Microsoft has changed the severity of three Preview Rollups for a vulnerability in the kernel of Windows 7, Windows 8.1 and Windows Server 2012, from optional to recommended. The result is that the updates will now be automatically installed. During this month’s Patch Tuesday, Microsoft released updates for the kernel vulnerability but decided to withdraw them due to issues.The vulnerability allowed an attacker who already has access to the system, to execute arbitrary code with kernel privileges, and gain full control over the system that way. Microsoft explains that when the attack is succesful, “an attacker could then install programs; view, change, or delete data; or create new accounts with full user rights.”
The vulnerability exists in all support Windows versions and Microsoft already released patches for the issues. Unfortunately, the updates for the leak caused issues on some systems which made the software giant to decide to withdraw them.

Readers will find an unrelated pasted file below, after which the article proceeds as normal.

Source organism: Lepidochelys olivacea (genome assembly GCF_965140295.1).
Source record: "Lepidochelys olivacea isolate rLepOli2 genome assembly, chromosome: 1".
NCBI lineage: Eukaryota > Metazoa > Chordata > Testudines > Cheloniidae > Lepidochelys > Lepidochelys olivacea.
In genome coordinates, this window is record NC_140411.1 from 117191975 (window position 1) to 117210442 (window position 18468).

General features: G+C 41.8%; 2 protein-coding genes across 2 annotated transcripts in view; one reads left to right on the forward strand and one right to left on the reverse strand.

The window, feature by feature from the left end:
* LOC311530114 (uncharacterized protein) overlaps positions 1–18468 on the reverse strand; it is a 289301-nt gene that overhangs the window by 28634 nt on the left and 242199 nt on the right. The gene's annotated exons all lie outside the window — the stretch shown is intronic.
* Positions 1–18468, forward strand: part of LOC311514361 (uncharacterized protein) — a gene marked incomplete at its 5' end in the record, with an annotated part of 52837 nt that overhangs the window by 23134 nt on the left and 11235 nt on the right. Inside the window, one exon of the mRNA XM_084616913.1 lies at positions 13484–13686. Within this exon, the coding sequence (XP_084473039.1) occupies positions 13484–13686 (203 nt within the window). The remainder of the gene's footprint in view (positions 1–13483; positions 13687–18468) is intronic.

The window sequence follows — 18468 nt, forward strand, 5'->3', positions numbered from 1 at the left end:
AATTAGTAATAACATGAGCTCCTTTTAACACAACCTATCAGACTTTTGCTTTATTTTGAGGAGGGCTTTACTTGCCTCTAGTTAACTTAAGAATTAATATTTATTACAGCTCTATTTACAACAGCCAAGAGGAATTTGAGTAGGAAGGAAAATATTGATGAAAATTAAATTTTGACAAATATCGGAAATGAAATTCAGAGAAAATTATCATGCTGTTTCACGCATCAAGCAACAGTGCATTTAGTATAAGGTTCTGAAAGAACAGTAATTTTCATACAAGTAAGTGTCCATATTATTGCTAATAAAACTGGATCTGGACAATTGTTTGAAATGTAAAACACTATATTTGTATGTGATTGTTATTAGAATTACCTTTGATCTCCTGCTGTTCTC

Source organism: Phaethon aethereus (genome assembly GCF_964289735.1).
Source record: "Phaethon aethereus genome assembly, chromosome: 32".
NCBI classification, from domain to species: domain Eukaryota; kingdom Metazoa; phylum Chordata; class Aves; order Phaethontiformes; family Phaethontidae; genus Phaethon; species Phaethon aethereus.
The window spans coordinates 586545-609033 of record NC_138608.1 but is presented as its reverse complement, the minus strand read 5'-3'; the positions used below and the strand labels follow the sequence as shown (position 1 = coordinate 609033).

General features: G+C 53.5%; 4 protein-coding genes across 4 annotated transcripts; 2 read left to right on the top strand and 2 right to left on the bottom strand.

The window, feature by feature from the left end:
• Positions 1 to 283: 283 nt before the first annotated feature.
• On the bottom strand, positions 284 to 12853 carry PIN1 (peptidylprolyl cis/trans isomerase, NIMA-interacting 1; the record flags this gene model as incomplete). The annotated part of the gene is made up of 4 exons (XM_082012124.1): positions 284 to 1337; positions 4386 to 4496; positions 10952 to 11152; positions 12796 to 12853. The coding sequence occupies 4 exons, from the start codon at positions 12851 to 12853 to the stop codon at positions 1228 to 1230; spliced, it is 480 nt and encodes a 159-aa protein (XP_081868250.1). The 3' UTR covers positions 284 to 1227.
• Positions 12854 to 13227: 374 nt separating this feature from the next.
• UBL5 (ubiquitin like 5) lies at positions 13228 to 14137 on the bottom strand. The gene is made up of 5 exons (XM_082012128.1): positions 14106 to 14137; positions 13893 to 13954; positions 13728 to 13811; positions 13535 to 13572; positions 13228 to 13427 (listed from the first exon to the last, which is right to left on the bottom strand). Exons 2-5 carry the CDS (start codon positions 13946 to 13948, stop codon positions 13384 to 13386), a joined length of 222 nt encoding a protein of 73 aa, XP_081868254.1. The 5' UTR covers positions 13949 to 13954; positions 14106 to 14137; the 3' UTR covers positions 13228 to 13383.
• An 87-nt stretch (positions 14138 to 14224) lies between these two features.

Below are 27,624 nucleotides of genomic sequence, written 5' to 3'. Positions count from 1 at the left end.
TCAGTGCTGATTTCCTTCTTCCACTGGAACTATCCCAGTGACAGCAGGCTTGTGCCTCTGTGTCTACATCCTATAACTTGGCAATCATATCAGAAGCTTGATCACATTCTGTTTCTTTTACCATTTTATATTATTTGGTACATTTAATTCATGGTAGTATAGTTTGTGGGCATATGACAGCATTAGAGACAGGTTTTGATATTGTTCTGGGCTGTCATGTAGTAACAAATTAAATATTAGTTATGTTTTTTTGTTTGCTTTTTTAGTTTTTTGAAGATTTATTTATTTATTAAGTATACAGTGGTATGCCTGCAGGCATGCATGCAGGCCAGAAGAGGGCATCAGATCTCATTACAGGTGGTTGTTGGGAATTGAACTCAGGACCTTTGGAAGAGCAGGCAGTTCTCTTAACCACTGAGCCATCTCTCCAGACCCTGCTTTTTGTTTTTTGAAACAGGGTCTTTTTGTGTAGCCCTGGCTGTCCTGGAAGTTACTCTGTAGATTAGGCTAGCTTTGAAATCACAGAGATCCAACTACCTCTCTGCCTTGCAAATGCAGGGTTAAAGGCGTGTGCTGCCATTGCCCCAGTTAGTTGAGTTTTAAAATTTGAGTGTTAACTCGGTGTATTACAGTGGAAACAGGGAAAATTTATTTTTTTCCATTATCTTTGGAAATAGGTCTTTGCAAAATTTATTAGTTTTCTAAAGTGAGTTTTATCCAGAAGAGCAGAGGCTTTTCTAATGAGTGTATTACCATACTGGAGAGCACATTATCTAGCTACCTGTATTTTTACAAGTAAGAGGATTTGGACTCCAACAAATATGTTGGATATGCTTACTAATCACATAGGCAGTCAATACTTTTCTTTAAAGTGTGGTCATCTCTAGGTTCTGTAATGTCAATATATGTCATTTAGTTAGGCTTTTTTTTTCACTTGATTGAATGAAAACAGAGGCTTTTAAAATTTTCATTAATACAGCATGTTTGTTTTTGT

For users who had issues after installing the updates, an Alternate Cumulative Update for Windows 10 and a Standalone Update of Preview Rollup for older versions was released on the 18th of July. These packages can be downloaded through the Microsoft Update Catalog, WSUS or by manually searching for them in Windows Update.
In case of the Preview Rollups for Windows 7, Windows 8.1 and Windows Server 2012, Microsoft yesterday decided to change the severity from optional to recommend which means they are automatically installed when automatic updates are enabled.